How do you successfully and honestly prompt your stakeholders to open about their risk perspectives and perceptions? There has been, in recent years, a lot of discussion about how valid risk identification and analyses truly are to project management and its success. I firmly believe that if you don’t ask, you can’t know. Why not start with a simple question that can yield a lot of answers.
In the course of doing risk identification, we can often make our questionnaire too narrow or wide, which will lead to us not gathering as much or deep enough information. This can have the resulting effect of us being left open or vulnerable to areas of risk we have not thought of or even envisioned with the team. In general, most organizations tend to view risk identification as a much more involved process than it needs to be.
For those routinely performing risk management in the course of their project work, you will be aware of several tools that can be used in the context of risk identification, most will give you good results while others can be very biased or limiting and not generate what you need to continue with risk analysis.
For years, I have used a varied selection of brainstorming methods. I try to use methods that are tailored to the specific teams and stakeholders I am dealing with on that project. A quick search online can yield more than 250 different methods of performing brainstorming. There are lots of techniques to try and consider for your projects.
Have you tried brainwriting (where people brainstorm by writing their ideas on post-it notes without saying a word) or the de Bono six hats technique (where a change of color in a party hat dictates how you need to think of the problem at hand)? These exercises, to name a few, can work well if they are properly facilitated and managed, with a good understanding of the make-up of the groups you are using them with. Certain groups lend themselves better to these exercises, while others can “clam up” or differ with a more vocal member of the group. This will open potential blind spots where risks can reside or hide without being detected for lack of being spoken or documented.
Interviewing leads to better and stronger data, in most cases, but it can be time-consuming and again very biased depending on who is in the interviewee seat or worst who does not get to be in that seat. You can expect to need more consolidation of your data as well as more analysis before you have results. Your information is only as good as your question set is and can be restrictive based on the pool of individuals used to gather it. Forget one person with specific insight, and you might miss out on areas of risks altogether.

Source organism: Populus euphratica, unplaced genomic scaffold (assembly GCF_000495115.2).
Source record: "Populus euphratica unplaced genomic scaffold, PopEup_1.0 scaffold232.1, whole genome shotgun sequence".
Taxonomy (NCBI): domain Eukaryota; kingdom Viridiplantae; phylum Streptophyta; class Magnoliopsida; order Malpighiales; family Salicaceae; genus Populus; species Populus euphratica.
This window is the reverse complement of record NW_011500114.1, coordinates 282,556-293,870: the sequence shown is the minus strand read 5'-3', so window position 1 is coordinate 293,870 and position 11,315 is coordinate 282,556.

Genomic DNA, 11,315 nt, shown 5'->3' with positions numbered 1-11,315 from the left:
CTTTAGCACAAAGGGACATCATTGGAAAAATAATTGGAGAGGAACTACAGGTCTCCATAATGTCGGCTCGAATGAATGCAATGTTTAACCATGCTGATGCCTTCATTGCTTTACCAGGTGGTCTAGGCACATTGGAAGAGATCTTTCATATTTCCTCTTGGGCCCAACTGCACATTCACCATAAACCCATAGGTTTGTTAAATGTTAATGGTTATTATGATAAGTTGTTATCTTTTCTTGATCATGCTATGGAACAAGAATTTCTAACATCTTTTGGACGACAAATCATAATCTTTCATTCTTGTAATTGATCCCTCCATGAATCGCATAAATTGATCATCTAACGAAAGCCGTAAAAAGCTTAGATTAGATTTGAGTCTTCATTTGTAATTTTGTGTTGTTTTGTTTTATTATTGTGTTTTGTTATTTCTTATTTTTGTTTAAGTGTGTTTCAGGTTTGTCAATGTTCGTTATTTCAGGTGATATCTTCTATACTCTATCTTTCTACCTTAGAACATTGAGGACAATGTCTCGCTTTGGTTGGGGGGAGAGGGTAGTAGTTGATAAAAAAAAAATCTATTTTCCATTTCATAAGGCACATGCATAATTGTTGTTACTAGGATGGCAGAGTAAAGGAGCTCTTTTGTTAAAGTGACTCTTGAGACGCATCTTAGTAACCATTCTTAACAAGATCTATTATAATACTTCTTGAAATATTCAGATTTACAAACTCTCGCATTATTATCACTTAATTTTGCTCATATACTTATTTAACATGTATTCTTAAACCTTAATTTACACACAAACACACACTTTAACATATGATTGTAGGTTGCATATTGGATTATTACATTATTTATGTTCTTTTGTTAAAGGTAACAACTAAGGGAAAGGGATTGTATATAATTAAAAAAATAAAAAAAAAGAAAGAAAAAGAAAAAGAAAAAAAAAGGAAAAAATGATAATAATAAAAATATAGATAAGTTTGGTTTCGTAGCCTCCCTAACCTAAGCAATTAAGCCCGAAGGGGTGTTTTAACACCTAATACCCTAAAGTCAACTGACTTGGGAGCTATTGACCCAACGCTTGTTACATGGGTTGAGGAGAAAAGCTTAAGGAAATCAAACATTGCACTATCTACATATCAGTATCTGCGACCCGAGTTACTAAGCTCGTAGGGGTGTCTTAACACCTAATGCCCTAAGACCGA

Recently with the publication of the sixth (6th) edition of the Body of Knowledge (PMBOK® Guide), PMI® opted to drop the mention and use of the Delphi Technique from its tools list. I personally still use and love this technique when used on projects that have a depth of expertise that one can draw from. The Delphi Technique requires a bit more work on the part of the project manager but is more targeted to our subject matter experts. This can result in better, more subtle data faster as you are asking directly for opinions.
I want you now to think of a way to get better information, regardless of the tool that you use in order to prompt it. I have found that one of the best ways to get what I need is with the use of a direct, open-ended, yet a bit vague question. I use this question several times with all my stakeholders when doing risk identification. What question might you ask? A very simple one…
“What do you believe are the top xx risk(s) for this project?”
It cannot get simpler than this.
So, you are probably wondering how such a simple method can provide greater results than more advanced techniques? Well, the main factor is that it puts it all down to a person’s perspective. You are asking for “their” opinion as opposed to having people be in-line with the groups’ view of the project or the risks at hand. This simple question is powerful enough to generate some of the best insights yet vague enough to allow an individual to give their view, their perspective, and feel as if they voiced their opinion. People are more likely to open up and be truthful. They will tell you what they are most concerned with, which might not be what the rest of the people see. It also provides a means of getting a better sense of risk tolerance levels within a group or for that project.
This works well when you look at your stakeholder’s register and pick and choose several segments or groups to discuss risks with. You want to take this across as many of the groups as you can to get the greater possible results or the best view from the stakeholders’ perspective.
Once you have gathered the data, you can crisscross the segments and find where you have an agreement or when you have new information that has not been highlighted before.
It can be a way of unearthing parcels and bits of risks residing in areas that we would not necessarily think of or explore in other ways.
So, the next time you sit down to try to come up with a complex risk profile and questionnaire for your risk identification efforts, why not remember that simple might just be better. Be ready to reap the rewards from the insights gathered. You will still need to take the data, document it, and complete the risk management process, but you should have stronger data to start from and, hopefully, fewer “blind spots.”